Conservative Nebraska came close to repealing the death penalty as a majority – but not the super majority needed to end a filibuster – of the state Senate indicated support for repeal.
Stymied by a filibuster, a Nebraska state senator’s latest push to abolish the death penalty died on the floor May 14, but not before a test vote revealed that – for the first time since 1979 – a majority of senators appeared to support the repeal.
“There’s a realization that this isn’t a Republican or Democratic issue, but rather this is a discussion about whether a public policy is actually serving Nebraskans,” Stacy Anderson, executive director of Nebraskans Against the Death Penalty, said in an interview with Truthout. “You’re starting to see the legislature really look at the issue and look at it more from a policy and less from an emotional standpoint.”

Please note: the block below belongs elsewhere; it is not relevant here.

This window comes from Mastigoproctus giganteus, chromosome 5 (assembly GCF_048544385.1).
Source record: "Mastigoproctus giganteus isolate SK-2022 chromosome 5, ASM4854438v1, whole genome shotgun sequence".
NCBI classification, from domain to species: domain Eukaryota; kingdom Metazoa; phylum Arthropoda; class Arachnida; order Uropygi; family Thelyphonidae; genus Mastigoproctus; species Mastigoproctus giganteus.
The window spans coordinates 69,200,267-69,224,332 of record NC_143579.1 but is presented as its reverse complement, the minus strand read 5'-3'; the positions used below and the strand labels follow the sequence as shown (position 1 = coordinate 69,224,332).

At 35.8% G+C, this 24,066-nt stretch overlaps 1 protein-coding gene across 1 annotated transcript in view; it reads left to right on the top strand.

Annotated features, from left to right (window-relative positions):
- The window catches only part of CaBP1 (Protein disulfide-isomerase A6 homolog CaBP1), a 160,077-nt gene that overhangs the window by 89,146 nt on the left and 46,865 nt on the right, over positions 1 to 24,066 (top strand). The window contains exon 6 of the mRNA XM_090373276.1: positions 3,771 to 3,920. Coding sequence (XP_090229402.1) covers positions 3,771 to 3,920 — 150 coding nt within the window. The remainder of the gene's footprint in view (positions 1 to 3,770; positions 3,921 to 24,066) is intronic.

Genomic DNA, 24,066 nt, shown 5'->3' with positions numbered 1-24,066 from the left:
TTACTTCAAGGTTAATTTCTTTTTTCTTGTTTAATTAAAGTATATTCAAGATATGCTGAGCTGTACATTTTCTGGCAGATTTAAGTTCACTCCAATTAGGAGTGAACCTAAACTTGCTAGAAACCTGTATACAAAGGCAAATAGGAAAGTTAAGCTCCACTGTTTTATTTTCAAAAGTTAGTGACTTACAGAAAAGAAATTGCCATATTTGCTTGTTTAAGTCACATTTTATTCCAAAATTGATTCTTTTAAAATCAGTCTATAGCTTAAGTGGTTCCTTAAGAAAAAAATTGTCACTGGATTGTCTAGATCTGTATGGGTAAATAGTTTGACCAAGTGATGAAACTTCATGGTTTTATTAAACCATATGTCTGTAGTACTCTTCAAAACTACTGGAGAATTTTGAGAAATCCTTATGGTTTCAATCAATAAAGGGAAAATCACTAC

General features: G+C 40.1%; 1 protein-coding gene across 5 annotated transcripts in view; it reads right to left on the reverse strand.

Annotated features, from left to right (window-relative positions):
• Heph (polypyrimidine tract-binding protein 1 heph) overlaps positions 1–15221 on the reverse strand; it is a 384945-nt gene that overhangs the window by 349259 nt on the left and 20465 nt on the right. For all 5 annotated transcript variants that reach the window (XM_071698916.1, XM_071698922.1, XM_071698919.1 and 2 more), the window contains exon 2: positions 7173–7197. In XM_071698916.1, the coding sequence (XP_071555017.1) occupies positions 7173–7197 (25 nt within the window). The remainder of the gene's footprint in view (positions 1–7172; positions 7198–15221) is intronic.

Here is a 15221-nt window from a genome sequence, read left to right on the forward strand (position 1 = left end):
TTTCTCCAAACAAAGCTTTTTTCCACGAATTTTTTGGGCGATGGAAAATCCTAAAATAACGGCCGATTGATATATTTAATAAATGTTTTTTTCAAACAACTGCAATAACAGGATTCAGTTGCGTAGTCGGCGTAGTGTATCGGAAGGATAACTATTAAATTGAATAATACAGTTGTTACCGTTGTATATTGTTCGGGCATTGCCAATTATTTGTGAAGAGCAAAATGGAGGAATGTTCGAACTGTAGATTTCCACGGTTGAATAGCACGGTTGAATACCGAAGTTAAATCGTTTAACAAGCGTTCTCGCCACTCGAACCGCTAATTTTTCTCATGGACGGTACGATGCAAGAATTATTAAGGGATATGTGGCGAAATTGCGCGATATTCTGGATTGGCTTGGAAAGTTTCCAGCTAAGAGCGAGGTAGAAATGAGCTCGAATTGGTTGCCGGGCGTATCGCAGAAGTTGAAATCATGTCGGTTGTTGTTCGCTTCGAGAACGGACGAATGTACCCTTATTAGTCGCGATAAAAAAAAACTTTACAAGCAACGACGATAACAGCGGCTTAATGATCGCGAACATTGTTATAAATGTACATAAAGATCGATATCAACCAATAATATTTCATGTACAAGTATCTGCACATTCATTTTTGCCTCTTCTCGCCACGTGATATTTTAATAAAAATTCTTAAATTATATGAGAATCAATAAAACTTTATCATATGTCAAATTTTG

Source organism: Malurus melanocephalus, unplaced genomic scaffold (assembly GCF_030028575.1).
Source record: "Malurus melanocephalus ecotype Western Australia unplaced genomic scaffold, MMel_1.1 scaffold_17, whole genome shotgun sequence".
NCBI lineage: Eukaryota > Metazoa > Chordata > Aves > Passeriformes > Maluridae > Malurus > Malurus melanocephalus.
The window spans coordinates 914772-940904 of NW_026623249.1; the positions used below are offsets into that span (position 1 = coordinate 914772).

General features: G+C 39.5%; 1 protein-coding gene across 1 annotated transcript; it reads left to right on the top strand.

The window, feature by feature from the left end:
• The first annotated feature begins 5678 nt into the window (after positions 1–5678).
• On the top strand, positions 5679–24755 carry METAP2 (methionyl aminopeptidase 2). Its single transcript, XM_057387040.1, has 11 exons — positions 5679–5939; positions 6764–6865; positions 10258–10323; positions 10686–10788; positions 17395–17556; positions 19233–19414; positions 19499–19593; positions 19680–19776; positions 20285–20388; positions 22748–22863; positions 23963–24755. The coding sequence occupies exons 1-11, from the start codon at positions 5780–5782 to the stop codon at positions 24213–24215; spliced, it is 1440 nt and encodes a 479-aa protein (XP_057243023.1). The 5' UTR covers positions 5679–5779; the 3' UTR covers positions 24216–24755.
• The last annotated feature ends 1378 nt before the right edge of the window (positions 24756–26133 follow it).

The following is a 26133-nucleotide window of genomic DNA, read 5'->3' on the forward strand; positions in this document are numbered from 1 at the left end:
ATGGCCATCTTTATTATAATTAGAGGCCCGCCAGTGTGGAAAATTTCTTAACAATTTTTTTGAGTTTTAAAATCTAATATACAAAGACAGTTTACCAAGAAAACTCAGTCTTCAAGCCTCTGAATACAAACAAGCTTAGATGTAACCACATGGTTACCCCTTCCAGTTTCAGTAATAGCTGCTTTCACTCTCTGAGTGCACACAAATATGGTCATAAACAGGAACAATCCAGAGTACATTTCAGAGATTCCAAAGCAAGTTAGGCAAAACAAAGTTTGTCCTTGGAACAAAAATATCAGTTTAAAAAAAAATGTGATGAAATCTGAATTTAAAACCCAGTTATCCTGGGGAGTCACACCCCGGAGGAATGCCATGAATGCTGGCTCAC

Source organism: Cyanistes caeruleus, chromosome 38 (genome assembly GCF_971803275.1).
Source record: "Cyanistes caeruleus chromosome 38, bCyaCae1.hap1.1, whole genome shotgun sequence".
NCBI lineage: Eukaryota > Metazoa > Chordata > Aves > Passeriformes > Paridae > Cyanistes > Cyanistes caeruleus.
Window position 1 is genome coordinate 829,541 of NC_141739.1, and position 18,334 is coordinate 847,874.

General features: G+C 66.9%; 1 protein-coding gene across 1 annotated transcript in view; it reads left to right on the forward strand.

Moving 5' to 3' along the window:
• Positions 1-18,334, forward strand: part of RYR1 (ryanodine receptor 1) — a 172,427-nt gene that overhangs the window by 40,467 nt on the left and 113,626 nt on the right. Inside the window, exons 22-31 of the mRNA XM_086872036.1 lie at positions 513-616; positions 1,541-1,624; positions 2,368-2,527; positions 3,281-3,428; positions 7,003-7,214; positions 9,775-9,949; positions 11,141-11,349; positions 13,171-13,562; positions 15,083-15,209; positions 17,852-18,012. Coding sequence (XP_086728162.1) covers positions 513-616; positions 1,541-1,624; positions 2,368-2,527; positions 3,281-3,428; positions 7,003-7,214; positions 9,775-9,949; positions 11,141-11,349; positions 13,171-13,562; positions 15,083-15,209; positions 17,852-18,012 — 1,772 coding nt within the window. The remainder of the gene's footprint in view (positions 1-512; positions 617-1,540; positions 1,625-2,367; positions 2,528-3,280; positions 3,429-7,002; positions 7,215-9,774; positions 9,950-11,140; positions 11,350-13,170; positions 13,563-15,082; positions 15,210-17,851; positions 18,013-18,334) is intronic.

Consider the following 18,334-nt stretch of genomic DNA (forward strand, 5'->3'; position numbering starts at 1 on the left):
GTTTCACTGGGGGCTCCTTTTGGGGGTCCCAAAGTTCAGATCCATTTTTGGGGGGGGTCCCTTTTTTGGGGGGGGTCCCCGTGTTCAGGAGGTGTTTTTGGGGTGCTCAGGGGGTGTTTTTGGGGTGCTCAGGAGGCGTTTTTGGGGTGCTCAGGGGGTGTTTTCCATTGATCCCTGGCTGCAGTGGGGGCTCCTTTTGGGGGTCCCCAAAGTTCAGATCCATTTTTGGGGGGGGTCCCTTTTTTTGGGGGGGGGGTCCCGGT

Introduced by Omaha Sen. Ernie Chambers last January, LB 543 proposes to replace the state’s death penalty with life without the possibility of parole. If passed, Nebraska would have become the 19th state to abandon the practice. Maryland, most recently, became the sixth state in as many years – and 18th overall – to repeal the death penalty. Other states to repeal the practice in recent years include: New York, New Jersey, New Mexico, Illinois and Connecticut.
In addition to Nebraska, 16 other states – most of them similarly conservative – have already or are currently considering repeal bills this year, according to the Death Penalty Information Center. On March 26, the Delaware Senate passed a repeal bill, 11-0, although the House Judiciary Committee later tabled it. In Colorado, a repeal bill was killed the same day. And on May 17, an Arkansas’ repeal bill died in House Committee.